ABC News(WASHINGTON) — One of 2020 Democratic presidential candidate Bernie Sanders’ most vocal supporters told ABC News’ “Powerhouse Politics” podcast that not even a heart attack will stop Sanders from campaigning.
Nina Turner, a surrogate and national co-chairwoman for the Sanders campaign and a former Ohio state senator, told Deputy Political Director MaryAlice Parks and correspondent Serena Marshall that his staff and supporters will have to step up, rally around him and do more campaigning on his behalf until he gets back to full speed.
“Somebody like him who is so accustomed to going at a breakneck pace, this is going to be a transition for him in particular,” Turner said. “But we’re here to help him make that transition.”
Earlier this week Sanders told reporters he may have to change some of his campaign tactics while he rests and heals from two stents placed in his chest during surgery.
Turner said she’s been spending a lot of time in Southern Carolina, but she and others will fill in on the trail until Sanders is back to his normal schedule.
“I will be going into other states even more, so we’re just going to rally around the senator, like a campaign family should do when your principal needs you, even more so,” Turner said. “We will work even harder than we have been working. … We’ll do it in a way that really complements the senator in a deeper way.”
Turner rejected criticism that the campaign hadn’t been transparent enough when Sanders and his family found out he’d suffered from a heart attack.
“The public was informed and in a timely fashion, so I’m pushing back on that,” Turner said.
She went on to explain that the three-day delay in announcing the hospitalization was due to a heart attack was a natural reaction that any normal family undergoing a crisis would have.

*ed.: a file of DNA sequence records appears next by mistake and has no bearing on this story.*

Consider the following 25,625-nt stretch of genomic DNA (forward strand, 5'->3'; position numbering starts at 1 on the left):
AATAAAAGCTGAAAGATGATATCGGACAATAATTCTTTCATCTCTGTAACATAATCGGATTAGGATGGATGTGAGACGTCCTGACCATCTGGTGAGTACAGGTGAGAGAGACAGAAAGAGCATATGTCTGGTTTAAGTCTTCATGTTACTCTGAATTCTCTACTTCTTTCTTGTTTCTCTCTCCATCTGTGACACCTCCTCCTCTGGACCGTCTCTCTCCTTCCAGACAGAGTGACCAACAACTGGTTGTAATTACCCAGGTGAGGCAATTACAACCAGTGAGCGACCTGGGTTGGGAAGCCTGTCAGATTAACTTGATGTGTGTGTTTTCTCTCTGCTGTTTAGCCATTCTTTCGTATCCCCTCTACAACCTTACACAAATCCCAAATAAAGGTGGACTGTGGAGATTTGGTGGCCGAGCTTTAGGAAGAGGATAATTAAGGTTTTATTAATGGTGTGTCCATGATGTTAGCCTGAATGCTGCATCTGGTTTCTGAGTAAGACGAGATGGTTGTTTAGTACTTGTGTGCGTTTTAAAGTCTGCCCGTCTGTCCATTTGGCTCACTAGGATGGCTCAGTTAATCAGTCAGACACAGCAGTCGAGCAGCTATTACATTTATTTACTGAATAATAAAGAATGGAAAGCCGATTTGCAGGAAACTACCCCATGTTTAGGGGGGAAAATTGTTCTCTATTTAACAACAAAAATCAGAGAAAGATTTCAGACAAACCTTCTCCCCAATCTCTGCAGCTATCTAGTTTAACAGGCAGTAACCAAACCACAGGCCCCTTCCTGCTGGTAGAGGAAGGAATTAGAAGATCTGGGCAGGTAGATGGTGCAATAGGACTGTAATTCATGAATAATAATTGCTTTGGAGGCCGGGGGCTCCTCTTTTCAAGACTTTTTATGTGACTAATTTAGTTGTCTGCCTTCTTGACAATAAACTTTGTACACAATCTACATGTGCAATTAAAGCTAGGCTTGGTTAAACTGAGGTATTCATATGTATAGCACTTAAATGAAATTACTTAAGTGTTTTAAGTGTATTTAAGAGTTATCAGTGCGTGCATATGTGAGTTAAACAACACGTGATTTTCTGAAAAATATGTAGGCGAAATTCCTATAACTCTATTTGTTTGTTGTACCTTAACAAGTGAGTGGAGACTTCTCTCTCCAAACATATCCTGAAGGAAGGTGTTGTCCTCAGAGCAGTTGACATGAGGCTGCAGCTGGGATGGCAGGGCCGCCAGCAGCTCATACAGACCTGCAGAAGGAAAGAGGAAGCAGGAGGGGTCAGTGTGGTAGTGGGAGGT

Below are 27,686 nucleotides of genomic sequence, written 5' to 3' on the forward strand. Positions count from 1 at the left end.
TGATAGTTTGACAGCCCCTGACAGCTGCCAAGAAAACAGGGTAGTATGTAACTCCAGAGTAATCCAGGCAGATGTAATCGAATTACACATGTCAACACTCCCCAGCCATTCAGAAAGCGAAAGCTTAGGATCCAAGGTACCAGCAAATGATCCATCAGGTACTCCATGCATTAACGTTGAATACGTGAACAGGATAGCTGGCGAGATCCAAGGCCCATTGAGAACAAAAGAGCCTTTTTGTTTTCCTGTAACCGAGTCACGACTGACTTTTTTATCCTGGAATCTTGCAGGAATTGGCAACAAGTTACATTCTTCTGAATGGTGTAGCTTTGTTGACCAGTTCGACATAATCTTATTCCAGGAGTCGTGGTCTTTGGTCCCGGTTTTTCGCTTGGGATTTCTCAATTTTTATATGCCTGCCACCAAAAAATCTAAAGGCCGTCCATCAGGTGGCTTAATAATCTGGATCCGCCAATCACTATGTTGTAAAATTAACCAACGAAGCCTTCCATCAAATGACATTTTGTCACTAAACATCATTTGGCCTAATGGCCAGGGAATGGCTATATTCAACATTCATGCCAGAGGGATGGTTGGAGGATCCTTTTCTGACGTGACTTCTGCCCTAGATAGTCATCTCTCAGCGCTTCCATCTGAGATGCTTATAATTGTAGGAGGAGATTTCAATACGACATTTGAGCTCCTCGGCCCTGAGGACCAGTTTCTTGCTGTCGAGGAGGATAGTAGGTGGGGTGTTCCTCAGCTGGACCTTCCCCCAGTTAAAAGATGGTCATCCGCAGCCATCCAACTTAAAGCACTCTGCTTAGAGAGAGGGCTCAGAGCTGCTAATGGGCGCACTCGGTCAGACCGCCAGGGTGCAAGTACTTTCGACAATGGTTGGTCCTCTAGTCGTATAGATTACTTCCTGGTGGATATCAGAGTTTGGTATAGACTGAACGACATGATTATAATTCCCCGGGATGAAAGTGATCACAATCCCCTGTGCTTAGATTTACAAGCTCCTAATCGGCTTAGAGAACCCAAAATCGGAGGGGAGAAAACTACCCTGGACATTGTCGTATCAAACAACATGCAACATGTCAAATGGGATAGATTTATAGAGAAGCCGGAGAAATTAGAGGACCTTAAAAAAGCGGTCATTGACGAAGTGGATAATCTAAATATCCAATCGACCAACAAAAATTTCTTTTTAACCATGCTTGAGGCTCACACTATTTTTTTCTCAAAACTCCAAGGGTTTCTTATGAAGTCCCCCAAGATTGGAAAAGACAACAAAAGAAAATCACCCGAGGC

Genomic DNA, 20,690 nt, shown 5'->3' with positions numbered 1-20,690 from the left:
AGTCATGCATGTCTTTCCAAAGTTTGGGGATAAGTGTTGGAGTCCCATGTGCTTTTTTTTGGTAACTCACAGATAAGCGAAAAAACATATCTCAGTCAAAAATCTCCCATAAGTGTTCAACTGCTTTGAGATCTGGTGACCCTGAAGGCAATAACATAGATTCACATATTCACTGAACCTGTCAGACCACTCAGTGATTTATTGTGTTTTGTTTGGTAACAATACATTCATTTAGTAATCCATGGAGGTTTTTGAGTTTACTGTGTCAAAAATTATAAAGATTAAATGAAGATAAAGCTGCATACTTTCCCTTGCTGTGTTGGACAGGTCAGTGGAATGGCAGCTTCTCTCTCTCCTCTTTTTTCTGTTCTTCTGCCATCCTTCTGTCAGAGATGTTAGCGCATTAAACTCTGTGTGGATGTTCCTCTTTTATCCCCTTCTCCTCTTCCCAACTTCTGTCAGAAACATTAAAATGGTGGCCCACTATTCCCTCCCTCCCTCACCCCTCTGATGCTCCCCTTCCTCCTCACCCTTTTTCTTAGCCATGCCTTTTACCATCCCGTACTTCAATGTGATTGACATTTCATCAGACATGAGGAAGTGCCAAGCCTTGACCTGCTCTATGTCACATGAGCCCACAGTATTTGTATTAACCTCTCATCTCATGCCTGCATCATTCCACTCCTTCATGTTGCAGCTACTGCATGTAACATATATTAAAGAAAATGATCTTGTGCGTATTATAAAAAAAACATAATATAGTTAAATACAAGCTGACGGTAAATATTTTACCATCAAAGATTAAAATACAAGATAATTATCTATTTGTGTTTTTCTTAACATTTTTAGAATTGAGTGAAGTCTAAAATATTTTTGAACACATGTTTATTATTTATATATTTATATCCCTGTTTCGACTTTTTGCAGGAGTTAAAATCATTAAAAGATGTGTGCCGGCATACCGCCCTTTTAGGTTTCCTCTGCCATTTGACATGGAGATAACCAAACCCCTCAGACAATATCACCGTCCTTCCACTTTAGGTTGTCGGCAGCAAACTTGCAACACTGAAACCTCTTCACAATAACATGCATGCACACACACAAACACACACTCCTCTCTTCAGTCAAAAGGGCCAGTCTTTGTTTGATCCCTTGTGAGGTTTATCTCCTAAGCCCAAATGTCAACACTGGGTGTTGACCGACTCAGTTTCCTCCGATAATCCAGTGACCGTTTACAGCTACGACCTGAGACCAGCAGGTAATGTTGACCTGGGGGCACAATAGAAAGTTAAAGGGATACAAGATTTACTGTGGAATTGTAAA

“I want people to wrap their minds around you have a medical emergency, and it doesn’t matter that he’s a public figure. It doesn’t matter if he’s running for president. First and foremost, he is a human being,” she said. “He is a man of flesh and blood, a person who had a medical emergency. Your first thought … is not to say, ‘Wait, let me stop, you know, my medical emergency, let me pause for a commercial break, so that I can notify the media.'”
One of Sanders’ closest rivals, Massachusetts Sen. Elizabeth Warren, announced this week that she would not hold high-dollar fundraisers in the general election if nominated, a pledge Sanders made early in his campaign, Turner said.
The candidates are “all running on the gospel according to Bernard Sanders is in some form or fashion,” Turner said.
She added she feels it shows “the power of his movement to challenge Democratic presidential candidates [and] not to bow down at the trough of knockoff millionaires and billionaires, and to take their campaigns to the people and raise money that way.”
She also expressed concern about the political turmoil that’s been stirred between incumbent President Donald Trump and former Vice President Joe Biden over the president’s outreach to Ukraine to look into matters that could impact his political rival, as the back and forth could hurt all Democrats.
“President Trump’s got some nerve, but he got lots of nerve. We already know that, you know as corrupt as he is. I mean he didn’t drain the swamp, he added to it. He has been profiting from that office, and so has the members of his family,” she said. “He is though the master for pulling other people down with him. So it’s certainly something that has to be of concern to all Democrats and the Biden campaign is definitely going to have to deal with that.”
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